Defense & National Security

Numbers indicate veterans feel alienated by Obama

Numbers indicate veterans feel alienated by Obama

New poll data shows that while President Barack Obama maintains a slight lead in the overall race, he can’t hope to catch challenger Mitt Romney in support among military veterans.

Obama trailed by margins of between 12 and 20 percentage points in the swing states of Virginia, Ohio, and Florida, according to NBC/Wall Street Journal/Marist surveys conducted earlier this month. The widest gap, with Romney leading 58 percent to 38 percent among veterans, is in the swing state of Florida, a state crucial for Romney to carry in the general election.

Writing about the new data, Politico cited Obama campaign spokeswoman Clo Ewing expressing hope that the president’s standing among veterans would improve before the election.

The Romney campaign made it clear they believed the damage was irreversible for their opponents.

“As individuals who have chosen to serve our nation, veterans care about a strong military and a President who will keep faith with them when they return from the frontlines.  It is not uprising that veterans overwhelmingly support Governor Romney and his policies of reversing President Obama’s devastating defense cuts, turning around the economy so that our veterans come home to good jobs, and improving the VA system for the 21st century,” Campaign spokesman Ryan Williams said in a statement provided to Human Events. “President Obama’s veterans outreach efforts are failing because voters understand that his defense cuts threaten our position as a global power, unemployment for returning veterans is at an unacceptable level,  and the VA system is breaking under a backlog of disability claims that has doubled on his watch.”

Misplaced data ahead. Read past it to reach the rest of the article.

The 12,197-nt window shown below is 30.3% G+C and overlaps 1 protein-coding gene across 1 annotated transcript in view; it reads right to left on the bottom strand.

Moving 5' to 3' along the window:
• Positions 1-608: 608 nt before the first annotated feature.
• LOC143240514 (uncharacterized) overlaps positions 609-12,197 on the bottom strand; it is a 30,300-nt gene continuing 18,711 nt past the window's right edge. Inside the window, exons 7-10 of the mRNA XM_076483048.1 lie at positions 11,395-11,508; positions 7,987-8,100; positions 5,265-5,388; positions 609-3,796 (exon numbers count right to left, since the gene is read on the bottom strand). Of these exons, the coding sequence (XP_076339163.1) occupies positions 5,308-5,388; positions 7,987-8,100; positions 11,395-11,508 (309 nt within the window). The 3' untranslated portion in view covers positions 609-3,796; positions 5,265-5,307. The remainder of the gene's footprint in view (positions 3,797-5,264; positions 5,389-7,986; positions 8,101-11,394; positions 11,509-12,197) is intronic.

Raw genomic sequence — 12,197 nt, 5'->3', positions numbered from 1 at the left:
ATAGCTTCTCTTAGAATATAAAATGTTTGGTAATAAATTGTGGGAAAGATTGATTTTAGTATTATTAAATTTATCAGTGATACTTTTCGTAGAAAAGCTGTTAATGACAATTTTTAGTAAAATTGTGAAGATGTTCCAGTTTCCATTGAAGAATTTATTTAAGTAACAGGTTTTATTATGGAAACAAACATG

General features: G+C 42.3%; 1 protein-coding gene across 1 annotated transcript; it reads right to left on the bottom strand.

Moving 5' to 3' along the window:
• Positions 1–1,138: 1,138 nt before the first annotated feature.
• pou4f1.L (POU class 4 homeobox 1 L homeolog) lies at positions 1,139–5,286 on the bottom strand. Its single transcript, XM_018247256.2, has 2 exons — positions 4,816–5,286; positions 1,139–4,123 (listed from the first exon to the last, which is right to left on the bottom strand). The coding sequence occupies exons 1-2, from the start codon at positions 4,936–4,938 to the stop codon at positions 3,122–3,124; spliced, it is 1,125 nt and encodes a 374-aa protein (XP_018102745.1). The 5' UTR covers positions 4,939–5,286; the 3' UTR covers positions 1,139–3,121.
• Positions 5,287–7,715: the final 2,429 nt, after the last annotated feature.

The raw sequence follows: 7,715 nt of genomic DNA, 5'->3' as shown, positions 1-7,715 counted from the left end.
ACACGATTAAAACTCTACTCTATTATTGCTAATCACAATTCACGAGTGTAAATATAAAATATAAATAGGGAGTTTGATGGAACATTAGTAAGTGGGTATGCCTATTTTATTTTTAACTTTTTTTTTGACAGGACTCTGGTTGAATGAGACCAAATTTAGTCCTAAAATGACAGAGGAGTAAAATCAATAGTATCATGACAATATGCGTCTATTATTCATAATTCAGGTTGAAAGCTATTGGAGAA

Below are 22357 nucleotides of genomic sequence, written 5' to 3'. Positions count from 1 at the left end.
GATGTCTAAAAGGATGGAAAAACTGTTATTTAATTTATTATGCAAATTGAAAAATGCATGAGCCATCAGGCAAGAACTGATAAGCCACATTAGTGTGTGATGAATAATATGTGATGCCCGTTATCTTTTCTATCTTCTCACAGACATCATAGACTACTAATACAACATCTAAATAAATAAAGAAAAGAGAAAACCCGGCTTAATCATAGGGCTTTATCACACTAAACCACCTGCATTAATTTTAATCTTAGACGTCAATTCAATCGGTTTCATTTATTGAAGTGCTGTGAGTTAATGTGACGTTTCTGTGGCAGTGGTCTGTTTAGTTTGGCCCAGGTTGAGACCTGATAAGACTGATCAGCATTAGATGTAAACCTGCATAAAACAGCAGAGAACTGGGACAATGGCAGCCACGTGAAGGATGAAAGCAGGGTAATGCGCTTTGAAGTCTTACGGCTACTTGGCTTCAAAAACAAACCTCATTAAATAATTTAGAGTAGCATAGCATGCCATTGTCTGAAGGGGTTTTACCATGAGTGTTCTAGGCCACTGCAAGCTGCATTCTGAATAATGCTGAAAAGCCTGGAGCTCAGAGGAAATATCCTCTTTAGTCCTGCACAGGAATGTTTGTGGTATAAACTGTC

In addition to defense cuts, numerous veterans groups have recently come forward to speak out about security leaks that appear to be coming from the White House, Obama’s “leading from behind” stance on foreign policy, and the perception that he used the special forces raid that eliminated Osama bin Laden as a campaign talking point.

Many of these groups have yet another reason to feel alienated.

Last month, the Obama website published a list of veterans advocacy organizations, such as Special Operations for America, a group of former Navy SEALs, and Veterans for a Strong America, a group founded by a veteran of the Iraq War, denouncing the groups’ statements as “false attacks” and terming the movement “Swift Boat 2.0.”

Special Operations Chief of Staff Scott Hommel told Human Events Obama’s attack on the groups was specious.

“We’re not swift boaters,” he said. “The swift boat operation was discrediting Sen. Kerry’s service in Vietnam. Our whole effort is to say that the president is not leading as a commander in chief.”

Hommel said despite pro-military rhetoric, Obama’s recent actions, from his sequester cuts to his lack of support for American exceptionalism, explained why he lags in popularity with military voters.

“It sends a message that he doesn’t exactly hold the military and veterans in high regard,” Hommel said. “His actions and the campaign speak just don’t add up together.”

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